By Imani Williams
Overtly aggressive, bitch, wanna-be man – these are some of the words used to describe strong women in general and a lot of lesbians specifically. With girls banding together for protection to show solidarity in many of the nation’s middle and high schools, overtly aggressive behavior is a term that keeps surfacing.
Being aggressive is seen as a negative when viewed from a heterosexist standpoint. The argument can be made that aggressiveness has its high points when deals are being made and stakes are high. However, women being seen and not heard still lingers as the ‘way it should be’ in the minds of far too many, both male and female.
Today’s youth aren’t hearing it. ‘Girl Power’ and ‘Girls Rule’, along with other pro-girl slogans are helping raise consciousness and the self-esteem of those who were wrapped in pink immediately after receiving the welcoming slap on the buttocks from Doc so and so. Girls are being encouraged more than ever to participate in all types of sports including football and boxing. Girls are also being challenged and mentored to strive for excellence in math and science, a new phenomenon to some who are amazed that they can compete and do the damn thing alongside and often superceding their male counterparts, once given the chance and encouragement that boys have gotten forever. All of this while debating the social challenges of whether to wait or date now (in groups or try it solo), whether to dress conservatively and keep a little mystery on reserve or to follow the scantily clad video ho of the day who has yet to get the message that its okay to ‘make em guess a little, Honey.’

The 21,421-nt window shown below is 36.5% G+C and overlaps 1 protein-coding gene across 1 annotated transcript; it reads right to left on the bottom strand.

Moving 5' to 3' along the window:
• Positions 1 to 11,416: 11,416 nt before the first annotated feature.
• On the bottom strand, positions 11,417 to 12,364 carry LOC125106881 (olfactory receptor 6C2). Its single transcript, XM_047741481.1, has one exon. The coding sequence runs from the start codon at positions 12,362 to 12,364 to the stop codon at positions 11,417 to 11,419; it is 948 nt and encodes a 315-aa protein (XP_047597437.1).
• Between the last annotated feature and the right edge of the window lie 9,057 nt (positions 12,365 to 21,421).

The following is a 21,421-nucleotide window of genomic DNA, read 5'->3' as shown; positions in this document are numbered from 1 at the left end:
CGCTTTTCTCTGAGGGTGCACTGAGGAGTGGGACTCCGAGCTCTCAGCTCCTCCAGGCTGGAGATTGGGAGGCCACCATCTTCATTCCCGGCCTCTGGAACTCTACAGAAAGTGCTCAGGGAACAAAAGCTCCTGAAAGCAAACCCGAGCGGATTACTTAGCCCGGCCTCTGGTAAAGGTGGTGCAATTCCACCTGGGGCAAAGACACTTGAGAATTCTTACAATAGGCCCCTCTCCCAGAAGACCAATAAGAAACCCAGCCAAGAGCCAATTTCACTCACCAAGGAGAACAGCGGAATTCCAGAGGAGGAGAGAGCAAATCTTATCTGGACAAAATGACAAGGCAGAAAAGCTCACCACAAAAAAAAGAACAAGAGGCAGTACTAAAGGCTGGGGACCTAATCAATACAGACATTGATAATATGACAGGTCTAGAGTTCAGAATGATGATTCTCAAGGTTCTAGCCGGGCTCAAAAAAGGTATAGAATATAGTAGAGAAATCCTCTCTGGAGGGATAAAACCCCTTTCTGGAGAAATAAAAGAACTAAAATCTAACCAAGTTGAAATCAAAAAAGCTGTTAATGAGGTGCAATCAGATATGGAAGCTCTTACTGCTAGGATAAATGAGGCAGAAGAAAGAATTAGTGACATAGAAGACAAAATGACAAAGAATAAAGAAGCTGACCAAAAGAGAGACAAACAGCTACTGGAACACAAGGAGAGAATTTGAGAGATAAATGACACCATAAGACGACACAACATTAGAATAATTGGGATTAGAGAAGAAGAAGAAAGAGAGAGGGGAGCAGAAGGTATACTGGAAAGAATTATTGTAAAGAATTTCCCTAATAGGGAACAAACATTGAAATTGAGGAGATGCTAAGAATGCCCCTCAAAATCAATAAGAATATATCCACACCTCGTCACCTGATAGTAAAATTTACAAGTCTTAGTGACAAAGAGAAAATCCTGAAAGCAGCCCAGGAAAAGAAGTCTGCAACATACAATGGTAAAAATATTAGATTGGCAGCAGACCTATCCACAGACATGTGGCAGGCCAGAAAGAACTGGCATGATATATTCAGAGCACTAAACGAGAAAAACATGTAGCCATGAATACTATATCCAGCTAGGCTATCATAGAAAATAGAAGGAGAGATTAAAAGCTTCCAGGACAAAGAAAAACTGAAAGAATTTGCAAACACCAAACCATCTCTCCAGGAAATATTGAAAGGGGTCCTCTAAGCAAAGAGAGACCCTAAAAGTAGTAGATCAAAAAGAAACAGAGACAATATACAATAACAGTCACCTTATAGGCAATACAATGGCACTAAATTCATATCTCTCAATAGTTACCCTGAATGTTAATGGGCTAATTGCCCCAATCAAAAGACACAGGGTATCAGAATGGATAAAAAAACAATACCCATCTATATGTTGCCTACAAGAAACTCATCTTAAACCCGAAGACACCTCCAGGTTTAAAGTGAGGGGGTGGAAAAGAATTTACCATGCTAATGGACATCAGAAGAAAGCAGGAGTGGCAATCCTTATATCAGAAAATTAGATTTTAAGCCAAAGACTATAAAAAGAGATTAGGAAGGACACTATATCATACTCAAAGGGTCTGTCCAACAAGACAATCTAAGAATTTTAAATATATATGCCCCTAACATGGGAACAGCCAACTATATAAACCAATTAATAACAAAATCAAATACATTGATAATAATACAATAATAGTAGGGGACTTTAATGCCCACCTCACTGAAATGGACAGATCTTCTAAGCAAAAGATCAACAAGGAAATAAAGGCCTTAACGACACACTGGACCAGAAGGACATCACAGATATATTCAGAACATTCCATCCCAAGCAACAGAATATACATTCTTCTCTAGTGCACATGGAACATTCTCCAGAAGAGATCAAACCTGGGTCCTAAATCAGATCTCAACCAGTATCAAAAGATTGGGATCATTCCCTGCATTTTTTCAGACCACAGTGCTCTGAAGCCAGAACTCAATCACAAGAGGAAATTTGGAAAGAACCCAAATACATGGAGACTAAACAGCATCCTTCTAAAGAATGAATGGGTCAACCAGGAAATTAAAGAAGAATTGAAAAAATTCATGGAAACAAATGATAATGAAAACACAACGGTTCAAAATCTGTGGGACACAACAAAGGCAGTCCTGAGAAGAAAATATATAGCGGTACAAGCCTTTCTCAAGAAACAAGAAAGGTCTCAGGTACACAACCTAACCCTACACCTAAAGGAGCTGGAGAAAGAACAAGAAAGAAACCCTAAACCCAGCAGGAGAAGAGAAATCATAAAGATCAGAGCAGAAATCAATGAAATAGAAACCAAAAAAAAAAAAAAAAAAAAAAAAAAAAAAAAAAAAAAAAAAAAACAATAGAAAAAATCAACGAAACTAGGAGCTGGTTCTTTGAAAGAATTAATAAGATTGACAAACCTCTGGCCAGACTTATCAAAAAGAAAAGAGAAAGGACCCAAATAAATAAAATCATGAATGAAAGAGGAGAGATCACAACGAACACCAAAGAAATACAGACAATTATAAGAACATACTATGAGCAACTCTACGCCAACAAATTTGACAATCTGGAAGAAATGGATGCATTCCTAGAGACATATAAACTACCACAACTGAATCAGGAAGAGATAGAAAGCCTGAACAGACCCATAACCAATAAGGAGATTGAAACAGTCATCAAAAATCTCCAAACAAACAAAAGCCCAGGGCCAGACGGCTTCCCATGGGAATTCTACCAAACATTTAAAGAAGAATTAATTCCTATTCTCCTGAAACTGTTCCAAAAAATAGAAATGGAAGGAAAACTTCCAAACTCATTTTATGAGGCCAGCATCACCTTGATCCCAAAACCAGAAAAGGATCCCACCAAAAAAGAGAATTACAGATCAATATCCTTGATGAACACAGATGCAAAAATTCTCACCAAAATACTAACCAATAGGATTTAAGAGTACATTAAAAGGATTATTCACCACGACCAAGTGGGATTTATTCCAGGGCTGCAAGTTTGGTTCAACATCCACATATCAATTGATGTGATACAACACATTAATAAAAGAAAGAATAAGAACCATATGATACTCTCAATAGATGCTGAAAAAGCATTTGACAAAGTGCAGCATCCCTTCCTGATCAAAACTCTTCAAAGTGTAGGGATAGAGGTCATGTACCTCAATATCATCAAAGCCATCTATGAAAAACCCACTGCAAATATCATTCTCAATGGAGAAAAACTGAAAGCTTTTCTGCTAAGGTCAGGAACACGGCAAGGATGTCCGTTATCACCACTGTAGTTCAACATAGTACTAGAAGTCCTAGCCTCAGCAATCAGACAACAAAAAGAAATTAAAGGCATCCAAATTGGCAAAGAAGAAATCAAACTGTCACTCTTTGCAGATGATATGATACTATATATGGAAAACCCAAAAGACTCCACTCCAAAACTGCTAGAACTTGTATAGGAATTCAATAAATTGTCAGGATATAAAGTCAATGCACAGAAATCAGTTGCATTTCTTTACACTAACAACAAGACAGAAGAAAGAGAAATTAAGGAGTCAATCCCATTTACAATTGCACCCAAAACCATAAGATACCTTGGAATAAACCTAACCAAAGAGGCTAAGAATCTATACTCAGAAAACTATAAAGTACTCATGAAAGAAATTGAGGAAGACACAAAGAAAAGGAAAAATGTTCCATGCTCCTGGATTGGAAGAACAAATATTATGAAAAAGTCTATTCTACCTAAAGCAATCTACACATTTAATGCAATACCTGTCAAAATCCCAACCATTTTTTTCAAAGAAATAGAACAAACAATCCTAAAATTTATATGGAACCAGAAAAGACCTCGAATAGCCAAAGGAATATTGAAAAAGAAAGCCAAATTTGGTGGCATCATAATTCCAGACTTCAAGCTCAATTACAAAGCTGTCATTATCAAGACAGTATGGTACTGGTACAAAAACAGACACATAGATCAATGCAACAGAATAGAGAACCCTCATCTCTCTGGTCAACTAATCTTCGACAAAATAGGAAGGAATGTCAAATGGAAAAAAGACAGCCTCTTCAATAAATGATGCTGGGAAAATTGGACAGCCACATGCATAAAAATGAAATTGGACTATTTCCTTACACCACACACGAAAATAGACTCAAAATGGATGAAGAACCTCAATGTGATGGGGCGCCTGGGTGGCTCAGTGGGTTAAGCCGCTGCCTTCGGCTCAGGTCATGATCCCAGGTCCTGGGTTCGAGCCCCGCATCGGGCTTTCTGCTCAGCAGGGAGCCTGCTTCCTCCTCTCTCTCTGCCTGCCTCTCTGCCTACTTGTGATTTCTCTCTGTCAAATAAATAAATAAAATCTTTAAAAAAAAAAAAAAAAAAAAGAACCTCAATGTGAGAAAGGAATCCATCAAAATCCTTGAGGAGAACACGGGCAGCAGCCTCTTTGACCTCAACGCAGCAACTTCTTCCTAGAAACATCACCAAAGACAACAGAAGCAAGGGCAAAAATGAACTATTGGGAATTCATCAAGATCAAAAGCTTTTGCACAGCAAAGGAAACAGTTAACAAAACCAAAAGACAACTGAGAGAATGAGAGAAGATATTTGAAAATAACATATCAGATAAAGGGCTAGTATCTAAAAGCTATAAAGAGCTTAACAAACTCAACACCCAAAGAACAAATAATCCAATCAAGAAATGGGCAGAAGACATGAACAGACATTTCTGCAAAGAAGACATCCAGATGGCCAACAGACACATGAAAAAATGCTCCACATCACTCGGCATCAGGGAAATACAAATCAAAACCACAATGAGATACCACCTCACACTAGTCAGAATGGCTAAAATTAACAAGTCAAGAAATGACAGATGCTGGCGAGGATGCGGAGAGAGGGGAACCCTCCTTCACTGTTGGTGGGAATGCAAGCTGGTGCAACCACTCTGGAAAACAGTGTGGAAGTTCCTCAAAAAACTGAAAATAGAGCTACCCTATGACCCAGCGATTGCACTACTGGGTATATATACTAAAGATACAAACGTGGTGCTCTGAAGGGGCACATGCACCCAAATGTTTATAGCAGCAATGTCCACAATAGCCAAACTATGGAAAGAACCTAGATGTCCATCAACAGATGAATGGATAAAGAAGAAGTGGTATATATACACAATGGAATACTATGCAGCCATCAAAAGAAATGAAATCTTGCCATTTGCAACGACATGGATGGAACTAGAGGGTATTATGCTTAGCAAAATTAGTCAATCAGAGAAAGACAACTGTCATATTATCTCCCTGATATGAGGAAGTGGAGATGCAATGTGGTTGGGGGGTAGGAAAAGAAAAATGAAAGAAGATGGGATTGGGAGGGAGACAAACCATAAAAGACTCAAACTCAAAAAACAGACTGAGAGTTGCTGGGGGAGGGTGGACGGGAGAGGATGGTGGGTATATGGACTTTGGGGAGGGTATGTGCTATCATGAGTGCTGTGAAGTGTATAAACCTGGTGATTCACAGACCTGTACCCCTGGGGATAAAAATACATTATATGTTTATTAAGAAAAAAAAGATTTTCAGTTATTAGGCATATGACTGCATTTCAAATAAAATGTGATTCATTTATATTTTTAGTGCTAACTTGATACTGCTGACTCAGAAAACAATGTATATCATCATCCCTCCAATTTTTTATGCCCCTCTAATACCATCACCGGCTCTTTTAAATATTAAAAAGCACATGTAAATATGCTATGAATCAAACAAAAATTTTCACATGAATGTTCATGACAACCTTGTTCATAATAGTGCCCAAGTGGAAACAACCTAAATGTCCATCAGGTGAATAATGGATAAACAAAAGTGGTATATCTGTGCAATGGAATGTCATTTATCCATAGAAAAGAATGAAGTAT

Girls are bombarded daily with choices: they question whether to drink, toke or pass, say yes to safer sex or no to it all. The questions, choices and options young women are faced with in today’s fast paced world are amazing. The threat of falling victim to someone’s insensibilities on any given day is numerous. So numerous that the suggestion of the day is always walk in groups of three or more, even if going to the mall or to the neighborhood store.
The mentorship offered to the youth of today needs to be constant, reassuring, full of love, life and spirit. As we begin Women’s Herstory month, let’s remember the little girl in us who longed for love and reassurance that we could be all that we dreamed of and more. Better yet, pledge to mentor someone who is seeking words of wisdom and a hug that says, ‘You can do it because you are destined for greatness.’